(Bloomberg) -- Colombian lawmakers added a clause to a pension bill in congress that will allow fund managers to rake in an additional $750 million in management fees.

The senate approved a proposal this week that allows private pension funds to levy as much as 0.7% on assets under management in addition to the fee they charge upfront.  

The so-called obligatory pension funds covered by the change had 405 trillion pesos ($104 billion) under management and 19 million clients at the end of 2023. Currently, they charge a fee upfront but no annual management levy. 

The text didn’t specify over what period the new fee will be levied, though fund management costs are conventionally quoted in annual terms.  

In reply to written questions, Senator Gustavo Adolfo Moreno of the En Marcha political party, who proposed the change, said that he wanted congress to set management costs and not the government. 

He also shared the text of his proposal which says the changes will allow the private funds to remain financially viable as the government’s bill cuts private pension savings by moving more workers into the public system. 

Colombia’s Labor and Finance ministries, and Asofondos, which represents the private pension fund industry, didn’t immediately reply to messages seeking comments.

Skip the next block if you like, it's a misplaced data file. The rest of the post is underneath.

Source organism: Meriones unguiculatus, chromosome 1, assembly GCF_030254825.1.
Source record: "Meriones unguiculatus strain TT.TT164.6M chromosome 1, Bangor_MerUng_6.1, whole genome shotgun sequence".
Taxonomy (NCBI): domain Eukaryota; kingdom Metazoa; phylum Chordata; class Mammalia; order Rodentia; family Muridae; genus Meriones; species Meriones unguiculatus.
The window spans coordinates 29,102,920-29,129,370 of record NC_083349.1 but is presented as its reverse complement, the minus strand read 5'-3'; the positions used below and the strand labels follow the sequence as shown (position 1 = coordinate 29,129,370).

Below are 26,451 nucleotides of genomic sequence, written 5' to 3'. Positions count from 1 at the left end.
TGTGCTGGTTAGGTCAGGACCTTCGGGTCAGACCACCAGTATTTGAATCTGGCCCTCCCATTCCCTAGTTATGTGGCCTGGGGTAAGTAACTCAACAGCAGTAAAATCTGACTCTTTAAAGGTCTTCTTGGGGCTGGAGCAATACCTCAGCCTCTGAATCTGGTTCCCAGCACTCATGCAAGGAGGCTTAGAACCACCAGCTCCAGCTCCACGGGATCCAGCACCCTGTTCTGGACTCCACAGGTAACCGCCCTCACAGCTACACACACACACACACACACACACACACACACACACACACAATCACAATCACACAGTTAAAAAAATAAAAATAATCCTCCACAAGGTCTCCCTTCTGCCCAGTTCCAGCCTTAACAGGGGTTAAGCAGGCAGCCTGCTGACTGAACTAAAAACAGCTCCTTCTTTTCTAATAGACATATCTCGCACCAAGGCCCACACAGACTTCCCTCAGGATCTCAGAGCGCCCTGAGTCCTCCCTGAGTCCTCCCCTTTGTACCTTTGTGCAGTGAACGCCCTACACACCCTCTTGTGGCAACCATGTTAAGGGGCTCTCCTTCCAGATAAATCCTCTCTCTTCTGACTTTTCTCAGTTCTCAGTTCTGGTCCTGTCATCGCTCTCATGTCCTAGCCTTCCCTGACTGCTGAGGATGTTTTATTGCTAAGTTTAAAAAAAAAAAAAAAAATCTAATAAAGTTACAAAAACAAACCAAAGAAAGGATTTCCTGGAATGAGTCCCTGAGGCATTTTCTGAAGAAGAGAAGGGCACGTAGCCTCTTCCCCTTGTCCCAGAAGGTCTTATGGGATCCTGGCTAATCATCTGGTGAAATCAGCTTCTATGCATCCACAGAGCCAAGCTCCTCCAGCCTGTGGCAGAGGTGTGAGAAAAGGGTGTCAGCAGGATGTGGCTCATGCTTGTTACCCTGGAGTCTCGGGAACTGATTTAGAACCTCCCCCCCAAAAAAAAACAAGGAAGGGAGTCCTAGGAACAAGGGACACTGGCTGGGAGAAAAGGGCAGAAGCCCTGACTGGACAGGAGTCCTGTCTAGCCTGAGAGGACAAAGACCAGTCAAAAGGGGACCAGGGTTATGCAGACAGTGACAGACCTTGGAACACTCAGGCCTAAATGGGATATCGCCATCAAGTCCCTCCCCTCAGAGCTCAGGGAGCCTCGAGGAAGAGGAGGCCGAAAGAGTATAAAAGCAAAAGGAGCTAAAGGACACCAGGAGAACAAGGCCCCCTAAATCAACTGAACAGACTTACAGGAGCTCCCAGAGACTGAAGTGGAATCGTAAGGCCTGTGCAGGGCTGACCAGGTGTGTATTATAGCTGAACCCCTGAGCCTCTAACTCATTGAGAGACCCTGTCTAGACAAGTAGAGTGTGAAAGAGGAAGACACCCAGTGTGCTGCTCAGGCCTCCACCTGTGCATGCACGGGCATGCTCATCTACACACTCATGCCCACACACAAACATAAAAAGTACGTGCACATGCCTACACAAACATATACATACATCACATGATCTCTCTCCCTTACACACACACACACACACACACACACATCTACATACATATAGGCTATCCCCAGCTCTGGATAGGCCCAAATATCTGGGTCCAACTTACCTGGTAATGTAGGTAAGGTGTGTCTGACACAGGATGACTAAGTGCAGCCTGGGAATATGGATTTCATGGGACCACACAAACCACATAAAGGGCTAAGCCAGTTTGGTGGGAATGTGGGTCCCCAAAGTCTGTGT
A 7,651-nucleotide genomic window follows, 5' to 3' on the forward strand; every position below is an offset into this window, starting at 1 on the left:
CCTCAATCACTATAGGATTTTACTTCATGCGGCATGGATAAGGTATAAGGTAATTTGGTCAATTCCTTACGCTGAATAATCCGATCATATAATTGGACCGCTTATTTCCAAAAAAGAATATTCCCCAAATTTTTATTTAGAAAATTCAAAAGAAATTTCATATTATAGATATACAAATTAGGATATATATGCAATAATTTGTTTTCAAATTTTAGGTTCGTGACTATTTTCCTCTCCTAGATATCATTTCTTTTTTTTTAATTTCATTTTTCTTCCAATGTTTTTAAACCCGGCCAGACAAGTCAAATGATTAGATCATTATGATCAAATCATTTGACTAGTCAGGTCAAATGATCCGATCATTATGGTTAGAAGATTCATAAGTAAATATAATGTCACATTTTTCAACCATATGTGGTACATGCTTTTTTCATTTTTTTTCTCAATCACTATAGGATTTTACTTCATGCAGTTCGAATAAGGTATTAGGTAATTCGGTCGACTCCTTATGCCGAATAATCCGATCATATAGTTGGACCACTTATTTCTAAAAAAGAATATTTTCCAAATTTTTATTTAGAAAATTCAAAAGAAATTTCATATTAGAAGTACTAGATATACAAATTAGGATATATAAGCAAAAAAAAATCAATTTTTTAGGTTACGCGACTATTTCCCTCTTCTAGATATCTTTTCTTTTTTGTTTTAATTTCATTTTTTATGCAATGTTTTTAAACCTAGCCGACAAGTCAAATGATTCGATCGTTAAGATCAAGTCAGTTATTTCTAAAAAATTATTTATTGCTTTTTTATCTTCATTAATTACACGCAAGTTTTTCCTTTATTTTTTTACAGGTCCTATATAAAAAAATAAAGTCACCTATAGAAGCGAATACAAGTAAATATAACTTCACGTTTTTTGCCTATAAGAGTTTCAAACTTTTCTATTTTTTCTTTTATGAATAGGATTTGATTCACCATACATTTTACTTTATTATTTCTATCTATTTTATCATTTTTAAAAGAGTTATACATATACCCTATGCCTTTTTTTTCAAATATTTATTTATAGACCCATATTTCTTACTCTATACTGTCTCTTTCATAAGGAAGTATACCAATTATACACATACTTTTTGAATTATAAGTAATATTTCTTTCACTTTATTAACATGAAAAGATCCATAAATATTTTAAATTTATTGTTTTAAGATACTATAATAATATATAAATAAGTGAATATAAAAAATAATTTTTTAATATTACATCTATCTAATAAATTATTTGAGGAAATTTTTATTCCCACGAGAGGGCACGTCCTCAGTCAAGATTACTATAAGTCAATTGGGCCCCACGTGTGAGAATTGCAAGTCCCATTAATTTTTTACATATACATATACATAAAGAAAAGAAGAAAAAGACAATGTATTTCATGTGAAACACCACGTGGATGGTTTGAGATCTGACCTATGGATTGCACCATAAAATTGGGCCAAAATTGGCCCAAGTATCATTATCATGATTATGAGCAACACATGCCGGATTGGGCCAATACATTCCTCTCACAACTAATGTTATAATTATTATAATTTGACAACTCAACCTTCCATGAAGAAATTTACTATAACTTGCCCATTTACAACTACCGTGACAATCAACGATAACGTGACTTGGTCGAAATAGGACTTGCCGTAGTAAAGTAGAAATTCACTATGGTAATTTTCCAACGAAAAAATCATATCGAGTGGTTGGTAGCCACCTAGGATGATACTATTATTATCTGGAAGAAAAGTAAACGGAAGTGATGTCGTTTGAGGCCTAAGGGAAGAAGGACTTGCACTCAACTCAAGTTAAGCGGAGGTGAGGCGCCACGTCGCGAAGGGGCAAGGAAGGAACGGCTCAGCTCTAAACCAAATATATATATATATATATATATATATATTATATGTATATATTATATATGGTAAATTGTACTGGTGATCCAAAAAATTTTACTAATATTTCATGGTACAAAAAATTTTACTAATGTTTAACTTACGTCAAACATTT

Read more: Colombia Senate Votes Pension Threshold of 2.3 Minimum Wages

Petro Criticisms

President Gustavo Petro has repeatedly criticized private pension funds, claiming that their returns are too low, and that they should repatriate money invested overseas.  

Under the changes approved by the senate, the first chunk of salary, up to 2.3 times the minimum wage, will go into the public system, while the balance will go into the private system. Labor minister Gloria Ines Ramirez said Friday that she expects the senate to approve the full text of the pension reform on Monday after which the bill will be discussed in the lower house.

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